ITS THE CLOSEST IVE COME to diving in pea soup. We have dropped down to the sandy seabed; no reef, no fish, nothing. Just this big, empty, green ocean and a big, dirty-brown, nondescript anemone, which my buddy seems obsessed about photographing.
Granted, I have never seen one like this before, but we have been promised sharks and other big predators. And at 25m, in temperatures of 14C, we dont have time to mess around.
But as the strobes briefly illuminate the subject, I realise that I have missed the point. The anemone is in fact a clump of orange, sausage-like ribbons swaying in the current. Chokka eggs. Weve found the Holy Grail of South Africas Eastern Cape Coast.
The chokka run took off in 2004, thanks to incredible footage captured by the BBCs Planet Earth team and South African legends Charles Maxwell and Peter Lamberti.
Scientists have been studying the spawning of these cephalopods (the most abundant squid in southern African waters) for years, but it was only in 2005 that those in the know convinced paying clients that it was something worth schlepping (as we say in South Africa) down to the coast for.
It is still uncommon to find even local divers who have heard of diving on the chokka beds, never mind foreigners, so if you like to stay ahead of the pack, start researching now.
Once the word gets out, I suspect well see another explosion of interest such as that generated by the Sardine Run.
Chokka - Loligo vulgaris reynaudi - is a type of squid found all along the southern Cape Coast. During the summer months, when breeding occurs, it becomes concentrated in bays between Cape Point and Port Elizabeth.
During the spawning the eggs form big, orangey-red conglomerations on the seabed, particularly on the top fishing spots such as the shallow chokka bank of St Francis.
If you have ever visited St Francis, youll understand the importance of squid. The man-made harbour is chock-a-block with chokka boats, and the catch provides the mainstay of an arduous industry.
Every evening the horizon is lined with fishing vessels, their lights flickering in the inky blackness as the fishermen throw out handlines and haul in their valuable catch.
Most of the chokka gets shipped out quickly but, not surprisingly, there are some excellent restaurants specialising in squid and other seafood dishes in the quaint seaside town.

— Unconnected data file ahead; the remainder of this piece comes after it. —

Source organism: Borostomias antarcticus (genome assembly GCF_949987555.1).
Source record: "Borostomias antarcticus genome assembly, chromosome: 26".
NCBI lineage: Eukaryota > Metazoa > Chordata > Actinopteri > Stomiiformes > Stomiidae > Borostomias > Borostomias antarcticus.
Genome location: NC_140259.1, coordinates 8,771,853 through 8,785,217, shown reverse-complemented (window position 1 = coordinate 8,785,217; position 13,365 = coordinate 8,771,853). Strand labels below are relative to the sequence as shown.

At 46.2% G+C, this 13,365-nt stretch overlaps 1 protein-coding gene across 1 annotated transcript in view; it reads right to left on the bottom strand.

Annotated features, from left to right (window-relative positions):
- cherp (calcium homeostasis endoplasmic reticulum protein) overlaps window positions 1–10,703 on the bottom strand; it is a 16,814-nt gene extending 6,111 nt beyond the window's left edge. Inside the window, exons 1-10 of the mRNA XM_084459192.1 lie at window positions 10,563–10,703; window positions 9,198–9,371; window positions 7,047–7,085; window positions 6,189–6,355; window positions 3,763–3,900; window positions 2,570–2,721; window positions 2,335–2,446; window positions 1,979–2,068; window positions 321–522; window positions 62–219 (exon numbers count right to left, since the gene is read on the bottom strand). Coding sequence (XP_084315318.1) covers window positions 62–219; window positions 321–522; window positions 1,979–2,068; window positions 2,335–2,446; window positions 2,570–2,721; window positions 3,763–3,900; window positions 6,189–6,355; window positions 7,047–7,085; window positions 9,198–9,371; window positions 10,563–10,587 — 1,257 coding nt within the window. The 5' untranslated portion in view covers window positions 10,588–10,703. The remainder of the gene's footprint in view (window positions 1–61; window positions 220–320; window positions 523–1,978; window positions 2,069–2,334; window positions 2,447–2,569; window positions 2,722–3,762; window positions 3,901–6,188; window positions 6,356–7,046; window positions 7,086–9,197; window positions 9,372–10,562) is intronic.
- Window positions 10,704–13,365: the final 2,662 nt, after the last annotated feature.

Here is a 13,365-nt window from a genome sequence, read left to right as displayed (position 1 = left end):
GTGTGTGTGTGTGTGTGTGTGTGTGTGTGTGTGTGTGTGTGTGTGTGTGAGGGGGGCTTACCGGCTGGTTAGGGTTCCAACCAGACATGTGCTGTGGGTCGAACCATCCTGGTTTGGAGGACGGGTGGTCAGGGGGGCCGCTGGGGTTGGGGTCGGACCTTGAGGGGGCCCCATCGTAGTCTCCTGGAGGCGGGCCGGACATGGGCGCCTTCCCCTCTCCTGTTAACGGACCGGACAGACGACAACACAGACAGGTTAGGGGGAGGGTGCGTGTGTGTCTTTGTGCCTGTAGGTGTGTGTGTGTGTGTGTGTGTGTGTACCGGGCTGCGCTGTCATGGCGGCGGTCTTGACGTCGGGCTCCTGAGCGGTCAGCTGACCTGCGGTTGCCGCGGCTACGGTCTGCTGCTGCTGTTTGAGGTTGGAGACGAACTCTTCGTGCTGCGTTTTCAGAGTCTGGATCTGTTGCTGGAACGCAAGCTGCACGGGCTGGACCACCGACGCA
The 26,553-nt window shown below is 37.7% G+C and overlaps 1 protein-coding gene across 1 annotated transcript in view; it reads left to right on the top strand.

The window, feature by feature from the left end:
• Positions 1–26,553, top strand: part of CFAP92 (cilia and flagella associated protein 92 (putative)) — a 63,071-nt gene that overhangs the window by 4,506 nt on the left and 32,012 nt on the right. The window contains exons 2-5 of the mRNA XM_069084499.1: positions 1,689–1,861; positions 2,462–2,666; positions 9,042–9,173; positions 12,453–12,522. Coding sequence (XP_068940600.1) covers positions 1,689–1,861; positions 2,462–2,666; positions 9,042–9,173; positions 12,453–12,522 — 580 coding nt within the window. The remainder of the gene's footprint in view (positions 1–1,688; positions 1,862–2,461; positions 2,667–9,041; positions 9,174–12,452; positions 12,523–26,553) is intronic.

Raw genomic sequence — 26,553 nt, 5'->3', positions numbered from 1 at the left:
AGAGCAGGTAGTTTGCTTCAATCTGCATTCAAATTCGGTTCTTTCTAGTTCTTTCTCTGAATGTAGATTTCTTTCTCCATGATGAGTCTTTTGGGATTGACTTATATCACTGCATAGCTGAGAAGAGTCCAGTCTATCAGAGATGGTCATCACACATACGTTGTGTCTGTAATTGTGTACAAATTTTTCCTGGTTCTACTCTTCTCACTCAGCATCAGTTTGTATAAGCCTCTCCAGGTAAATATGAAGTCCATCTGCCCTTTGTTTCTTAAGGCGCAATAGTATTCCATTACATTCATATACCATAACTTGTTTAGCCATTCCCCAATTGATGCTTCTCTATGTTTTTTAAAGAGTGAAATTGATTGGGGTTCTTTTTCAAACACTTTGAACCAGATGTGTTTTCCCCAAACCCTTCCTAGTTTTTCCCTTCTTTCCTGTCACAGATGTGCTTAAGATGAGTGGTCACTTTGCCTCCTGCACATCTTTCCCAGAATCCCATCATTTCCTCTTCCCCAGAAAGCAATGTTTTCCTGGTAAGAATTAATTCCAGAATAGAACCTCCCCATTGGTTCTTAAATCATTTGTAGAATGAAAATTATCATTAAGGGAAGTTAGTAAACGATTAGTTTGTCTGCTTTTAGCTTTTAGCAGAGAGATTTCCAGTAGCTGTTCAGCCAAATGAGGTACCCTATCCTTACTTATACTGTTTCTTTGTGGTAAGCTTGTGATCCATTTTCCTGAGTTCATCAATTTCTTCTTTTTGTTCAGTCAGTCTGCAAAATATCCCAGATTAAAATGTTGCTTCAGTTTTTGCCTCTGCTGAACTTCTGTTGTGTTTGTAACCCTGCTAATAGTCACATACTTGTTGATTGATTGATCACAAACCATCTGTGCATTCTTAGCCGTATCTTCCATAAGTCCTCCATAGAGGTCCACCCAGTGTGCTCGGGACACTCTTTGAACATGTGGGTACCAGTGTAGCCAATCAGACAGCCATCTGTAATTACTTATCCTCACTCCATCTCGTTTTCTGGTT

Then once a year - from late October to late November - the fishing stops. During this reprieve the translucent squid perform nuptial dances, lay their eggs and then try to defend the resulting egg-beds from the onslaught of predators.
And it is those predators, the rays, fish, seals, sharks and dolphins that come to chow on the eggs, that divers dream of seeing, and photographing.
As with all natural phenomena, there are no guarantees. Diving with chokka is a bit hit and miss, but at least its a relatively static event, so once you find the eggs you can settle in and wait for the action to start. One thing we could be sure of was that it was going to be chilly. Apparently the ideal conditions in which the chokka like to copulate and lay eggs are cold, clean water.
We had come prepared to dive in 10-11C water, and the car was full of drysuits.
Our initial findings were not encouraging. The fishing season had been closed for a week but Antoon Bakker, my dive guide from Two Oceans Diving, had bad news. The scientists had reported a late season, and there were hardly any egg-beds to be found.
It was all I could do to keep my furious mutterings muted. I think he might have told us that before we arrived, I mumbled as we sat in a quayside café, making a plan.
It was one of those rare, dead calm days perfect for sailing, so we headed out aboard Sharp Hooker, a fancy fishing yacht skippered by Tim Christy of St Francis Sea Safaris. Tim, a fisherman of national note, knows a thing or two about chokka fishing, so it wasnt long before we had picked up a shoal on the fish-finder.